January 2014 - Age Plus Prize Winner: AmanPreet Badhwar
Impaired structural correlates of memory in Alzheimer's disease mice.
Alzheimer's Disease (AD) and related dementias are the most common causes of disability in people over 65, affecting over 500,000 Canadians. One factor in the progressive cognitive deterioration in AD could be a decline in how well the brain adapts its structure to changing demands, a process known as neuroanatomical plasticity.
AmanPreet and her research team compared mice with an AD-like disease with normal mice on a set of memory and learning tasks, and measured changes in the size of brain structures using magnetic resonance imaging (MRI). She also tested the effects of a proposed drug for AD, pioglitazone, on cerebrovascular function, memory, and neuroanatomical plasticity.
The hippocampus, a brain structure important for memory, enlarged in normal mice after training. The AD mice, however, did not remember as well as the normal mice and showed smaller increases in hippocampal volume. Pioglitazone greatly improved cerebrovascular function, mildly improved memory, but did not improve neuroanatomical plasticity. Together, these findings suggest that reduced neuroanatomical plasticity and impaired function of the blood vessels in the brain both contribute to cognitive decline in AD.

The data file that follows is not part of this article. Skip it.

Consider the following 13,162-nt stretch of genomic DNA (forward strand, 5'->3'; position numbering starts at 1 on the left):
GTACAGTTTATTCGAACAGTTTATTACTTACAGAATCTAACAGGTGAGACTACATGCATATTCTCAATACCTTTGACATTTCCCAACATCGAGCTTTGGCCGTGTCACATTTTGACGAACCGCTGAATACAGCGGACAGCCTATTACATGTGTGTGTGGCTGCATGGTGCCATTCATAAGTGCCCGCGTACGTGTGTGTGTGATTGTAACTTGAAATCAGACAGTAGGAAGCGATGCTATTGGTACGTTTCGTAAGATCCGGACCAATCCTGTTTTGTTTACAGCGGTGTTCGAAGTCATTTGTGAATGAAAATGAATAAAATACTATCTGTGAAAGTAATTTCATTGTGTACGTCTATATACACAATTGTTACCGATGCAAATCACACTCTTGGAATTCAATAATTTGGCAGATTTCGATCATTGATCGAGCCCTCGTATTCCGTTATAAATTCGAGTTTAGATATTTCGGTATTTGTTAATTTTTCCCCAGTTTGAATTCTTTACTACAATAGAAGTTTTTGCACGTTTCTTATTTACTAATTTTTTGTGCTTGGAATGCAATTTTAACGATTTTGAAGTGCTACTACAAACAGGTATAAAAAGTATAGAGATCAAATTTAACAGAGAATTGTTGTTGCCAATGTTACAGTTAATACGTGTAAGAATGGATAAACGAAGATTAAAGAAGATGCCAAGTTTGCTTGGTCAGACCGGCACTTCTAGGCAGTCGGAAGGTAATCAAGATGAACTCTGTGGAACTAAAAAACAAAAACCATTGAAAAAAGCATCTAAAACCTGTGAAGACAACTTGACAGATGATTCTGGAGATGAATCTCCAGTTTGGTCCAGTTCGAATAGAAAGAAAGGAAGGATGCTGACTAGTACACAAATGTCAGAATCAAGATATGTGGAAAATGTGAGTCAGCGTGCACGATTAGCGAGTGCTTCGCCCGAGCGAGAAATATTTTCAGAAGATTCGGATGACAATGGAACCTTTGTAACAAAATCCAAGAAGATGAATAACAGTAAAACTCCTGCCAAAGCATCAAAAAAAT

Currently, AmanPreet is a postdoctoral fellow at the Centre de recherche de l'Institut universitaire de gériatrie de Montréal. Her project combines cutting-edge quantitative MRI methods, positron emission tomography and genetics to characterize the extent and nature of metabolic and vascular abnormalities in AD patients. Her goal is to become a professor and conduct translational research bridging basic and applied science to improve the lives of patients with dementia.